We do think it should be viable, but it is definitely a long-term goal. The big challenge with the trees is that trees take a long time to grow. Doing experiments on trees and testing different promoters will take a long time. We really need one of a few different technologies to come out. One would be a better simulation technology, so that we could simulate the gene sequences on a computer. Two would be a bio printer or something similar, so that we could print a leaf and test realistically the sequences on the leaf [instead of having to wait for a whole tree to grow]. Or, third would be some way of doing gene therapy on trees and adjusting them in situ and using that to change their DNA. We do need some developments in one of those before we will be able to really take on big trees.
In preliminary calculations, you figure that a glowing tree that covers about 1,000 square feet would cast as much light as a streetlight.
It will be a very different type of lighting effect. If you think about the way that the day is lit, the light comes from the whole sky; it doesn’t just come from a point, whereas light bulbs come from a point. Our lighting will be much more diffused and we think much more beautiful.
What are your sights set on now?
We are focused on executing on the things that we promised our Kickstarter backers. So, we are doing the work, getting the lab set up, ordering the DNA and starting to transform the [Arabidopsis] plants.
You and your colleagues promised to send each supporter, of a certain donation level, a glowing plant. What can people expect? How strong will the light be and how long lasting?
The light will be on at night as long as the plant is alive, but it won’t be super bright. We are aiming for something like glow-in-the-dark paint. You need to be in a dark room, and then you can see it dimly glowing. From there, we will work on optimizing and boosting the light output.
In the campaign video, you say, “the glowing plant is a symbol of the future.” What does this future look like to you?
The future we are referring to there is a synthetic biology future. We think that this kind of technology is going to become democratized; it will be accessible to many people. I’d like to see a future where teenagers and amateurs are genetically engineering things at home or in DIY bio labs. We want to represent that future, to tell people that it’s coming and to start a discussion around this technology—what it means and what it means for us.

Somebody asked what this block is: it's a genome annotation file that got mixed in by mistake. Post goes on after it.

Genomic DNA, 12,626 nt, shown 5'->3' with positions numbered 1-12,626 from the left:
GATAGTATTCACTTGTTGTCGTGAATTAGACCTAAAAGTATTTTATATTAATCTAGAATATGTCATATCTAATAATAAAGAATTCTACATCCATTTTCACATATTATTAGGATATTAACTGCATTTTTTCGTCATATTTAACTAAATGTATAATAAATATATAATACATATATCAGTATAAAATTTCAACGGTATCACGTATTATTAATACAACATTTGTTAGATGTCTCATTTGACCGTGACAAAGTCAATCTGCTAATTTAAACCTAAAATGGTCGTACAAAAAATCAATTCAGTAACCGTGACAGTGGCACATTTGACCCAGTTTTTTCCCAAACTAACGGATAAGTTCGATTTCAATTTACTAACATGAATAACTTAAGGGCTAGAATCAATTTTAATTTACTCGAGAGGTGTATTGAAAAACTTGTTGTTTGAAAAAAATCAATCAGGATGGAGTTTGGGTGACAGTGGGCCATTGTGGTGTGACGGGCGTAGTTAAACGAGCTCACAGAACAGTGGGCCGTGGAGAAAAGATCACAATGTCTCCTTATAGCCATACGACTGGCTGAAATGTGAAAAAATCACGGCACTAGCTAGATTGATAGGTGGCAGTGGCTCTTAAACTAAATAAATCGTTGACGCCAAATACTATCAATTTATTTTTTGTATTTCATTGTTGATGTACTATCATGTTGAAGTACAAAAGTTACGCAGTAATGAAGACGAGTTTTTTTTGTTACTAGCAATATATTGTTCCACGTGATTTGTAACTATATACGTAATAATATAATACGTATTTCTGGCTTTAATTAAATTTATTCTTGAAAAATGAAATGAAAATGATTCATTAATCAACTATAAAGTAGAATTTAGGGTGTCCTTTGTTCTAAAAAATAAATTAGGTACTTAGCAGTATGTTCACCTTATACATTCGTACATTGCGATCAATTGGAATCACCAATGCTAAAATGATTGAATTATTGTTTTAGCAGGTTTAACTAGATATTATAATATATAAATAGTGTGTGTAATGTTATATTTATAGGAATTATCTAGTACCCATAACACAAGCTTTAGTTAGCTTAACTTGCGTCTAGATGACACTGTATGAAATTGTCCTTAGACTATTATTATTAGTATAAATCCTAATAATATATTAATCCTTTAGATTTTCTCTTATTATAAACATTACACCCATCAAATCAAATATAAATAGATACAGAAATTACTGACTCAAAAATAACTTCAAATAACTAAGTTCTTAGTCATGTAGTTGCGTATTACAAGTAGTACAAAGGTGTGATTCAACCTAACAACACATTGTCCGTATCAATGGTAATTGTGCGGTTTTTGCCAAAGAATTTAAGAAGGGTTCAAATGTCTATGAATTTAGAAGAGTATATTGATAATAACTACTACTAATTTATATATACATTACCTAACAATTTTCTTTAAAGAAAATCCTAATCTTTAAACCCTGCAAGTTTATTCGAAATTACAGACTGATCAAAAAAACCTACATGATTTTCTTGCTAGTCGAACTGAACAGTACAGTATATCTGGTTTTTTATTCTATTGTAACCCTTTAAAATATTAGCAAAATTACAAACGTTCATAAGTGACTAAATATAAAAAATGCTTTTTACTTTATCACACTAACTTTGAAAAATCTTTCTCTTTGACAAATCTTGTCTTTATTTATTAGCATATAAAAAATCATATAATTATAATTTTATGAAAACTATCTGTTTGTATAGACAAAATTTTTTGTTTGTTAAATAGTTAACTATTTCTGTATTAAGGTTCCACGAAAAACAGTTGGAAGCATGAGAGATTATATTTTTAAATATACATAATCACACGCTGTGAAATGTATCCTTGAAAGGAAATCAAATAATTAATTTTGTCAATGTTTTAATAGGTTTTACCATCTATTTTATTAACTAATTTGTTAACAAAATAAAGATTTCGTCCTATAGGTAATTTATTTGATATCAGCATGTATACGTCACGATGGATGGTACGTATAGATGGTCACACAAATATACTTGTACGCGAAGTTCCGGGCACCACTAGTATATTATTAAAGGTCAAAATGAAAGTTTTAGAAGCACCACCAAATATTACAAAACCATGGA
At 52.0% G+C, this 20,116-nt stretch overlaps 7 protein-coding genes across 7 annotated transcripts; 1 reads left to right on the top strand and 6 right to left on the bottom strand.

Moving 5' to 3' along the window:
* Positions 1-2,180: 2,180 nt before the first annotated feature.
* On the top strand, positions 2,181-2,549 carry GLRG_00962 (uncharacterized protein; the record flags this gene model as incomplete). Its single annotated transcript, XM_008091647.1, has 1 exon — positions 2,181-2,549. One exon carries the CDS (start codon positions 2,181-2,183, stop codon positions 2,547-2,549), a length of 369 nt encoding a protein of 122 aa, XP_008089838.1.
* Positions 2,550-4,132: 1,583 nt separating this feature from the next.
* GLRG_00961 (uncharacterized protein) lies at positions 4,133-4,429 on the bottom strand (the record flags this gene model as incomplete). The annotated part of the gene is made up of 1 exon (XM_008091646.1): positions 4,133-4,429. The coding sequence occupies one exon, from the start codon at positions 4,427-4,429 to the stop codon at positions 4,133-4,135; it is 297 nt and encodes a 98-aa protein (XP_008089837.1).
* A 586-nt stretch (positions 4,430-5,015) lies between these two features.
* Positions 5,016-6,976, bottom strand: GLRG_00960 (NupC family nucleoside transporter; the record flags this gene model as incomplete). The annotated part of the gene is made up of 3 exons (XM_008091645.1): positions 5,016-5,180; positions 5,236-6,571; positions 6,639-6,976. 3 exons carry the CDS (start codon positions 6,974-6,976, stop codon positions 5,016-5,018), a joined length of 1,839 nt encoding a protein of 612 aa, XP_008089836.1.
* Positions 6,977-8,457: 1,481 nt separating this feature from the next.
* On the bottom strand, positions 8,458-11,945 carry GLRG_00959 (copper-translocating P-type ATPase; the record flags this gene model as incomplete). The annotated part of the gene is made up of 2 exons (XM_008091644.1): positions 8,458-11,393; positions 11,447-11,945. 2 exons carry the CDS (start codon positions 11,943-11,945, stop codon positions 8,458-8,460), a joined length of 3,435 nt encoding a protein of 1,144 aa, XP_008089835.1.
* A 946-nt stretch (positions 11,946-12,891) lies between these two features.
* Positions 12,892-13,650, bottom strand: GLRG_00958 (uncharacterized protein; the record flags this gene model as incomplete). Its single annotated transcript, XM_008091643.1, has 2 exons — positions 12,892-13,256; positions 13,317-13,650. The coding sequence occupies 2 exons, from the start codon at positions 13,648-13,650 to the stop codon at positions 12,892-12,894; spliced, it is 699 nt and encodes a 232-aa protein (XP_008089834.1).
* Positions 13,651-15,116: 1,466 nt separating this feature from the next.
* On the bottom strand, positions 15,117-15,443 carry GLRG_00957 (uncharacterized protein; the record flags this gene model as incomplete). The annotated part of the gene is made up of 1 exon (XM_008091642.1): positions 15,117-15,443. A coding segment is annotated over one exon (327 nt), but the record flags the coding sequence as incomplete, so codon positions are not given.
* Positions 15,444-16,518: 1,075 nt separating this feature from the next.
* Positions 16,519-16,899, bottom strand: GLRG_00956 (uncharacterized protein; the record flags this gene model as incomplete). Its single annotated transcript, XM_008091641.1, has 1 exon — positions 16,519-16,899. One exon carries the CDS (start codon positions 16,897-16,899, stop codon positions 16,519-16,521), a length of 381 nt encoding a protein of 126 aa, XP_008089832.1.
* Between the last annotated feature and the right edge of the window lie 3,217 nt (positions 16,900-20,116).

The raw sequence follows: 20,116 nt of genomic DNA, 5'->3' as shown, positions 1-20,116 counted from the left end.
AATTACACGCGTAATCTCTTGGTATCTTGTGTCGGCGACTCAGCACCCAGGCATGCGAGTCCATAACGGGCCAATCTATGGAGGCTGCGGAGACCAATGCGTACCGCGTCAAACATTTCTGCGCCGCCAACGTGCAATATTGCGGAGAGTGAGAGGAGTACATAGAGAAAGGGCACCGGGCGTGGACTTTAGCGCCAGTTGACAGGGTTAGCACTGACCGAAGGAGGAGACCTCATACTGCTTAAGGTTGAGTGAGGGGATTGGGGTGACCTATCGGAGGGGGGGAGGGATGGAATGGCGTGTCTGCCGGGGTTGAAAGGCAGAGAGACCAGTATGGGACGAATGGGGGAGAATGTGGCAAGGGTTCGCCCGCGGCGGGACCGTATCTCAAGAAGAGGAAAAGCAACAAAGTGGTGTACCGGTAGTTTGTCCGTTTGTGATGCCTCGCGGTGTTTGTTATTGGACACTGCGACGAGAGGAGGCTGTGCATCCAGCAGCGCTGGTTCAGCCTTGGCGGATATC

This technology is rapidly being adopted. It is going to be very transformational, and I think that it’s time that people sort of became aware of it and the potential of it, to take an interest in it. There are going to be some fantastic opportunities in it, so if people look at the project and think “I’d like to do that,” I think the answer is “You can.” Just go to your local DIY bio lab and start playing around, start learning.
Are there other transgenic organisms being created that you find promising?
There are tons of people working on stuff, tons and tons and tons. If you look at the iGEM [International Genetically Engineered Machine] Foundation projects, you can see some of the breadth and variety of things that are being done. The spider silk is cool. I think the guys working on new versions of meat are cool. There is some interesting stuff happening with algae in the bio lab down in South Bay [San Francisco], BioCurious. Engineering algae so that we can use it for energy production—I think there is a lot of work to be done on that, but it’s very promising.
Are there any projects that worry you?
Not for now. But, I think some scary stuff will happen eventually.
Some people have expressed concern with you distributing glowing plants and releasing synthetic plants into the wild. What do you have to say to those who fear this?
People have been genetically engineering plants for many decades now. We are just following in the footsteps of all of the other plants that have already been released in the last 20 years. We don’t think we are doing anything radically different. What is different about this project is how it’s been funded and that the work is taking place in a DIY bio lab rather than in a professional research institution.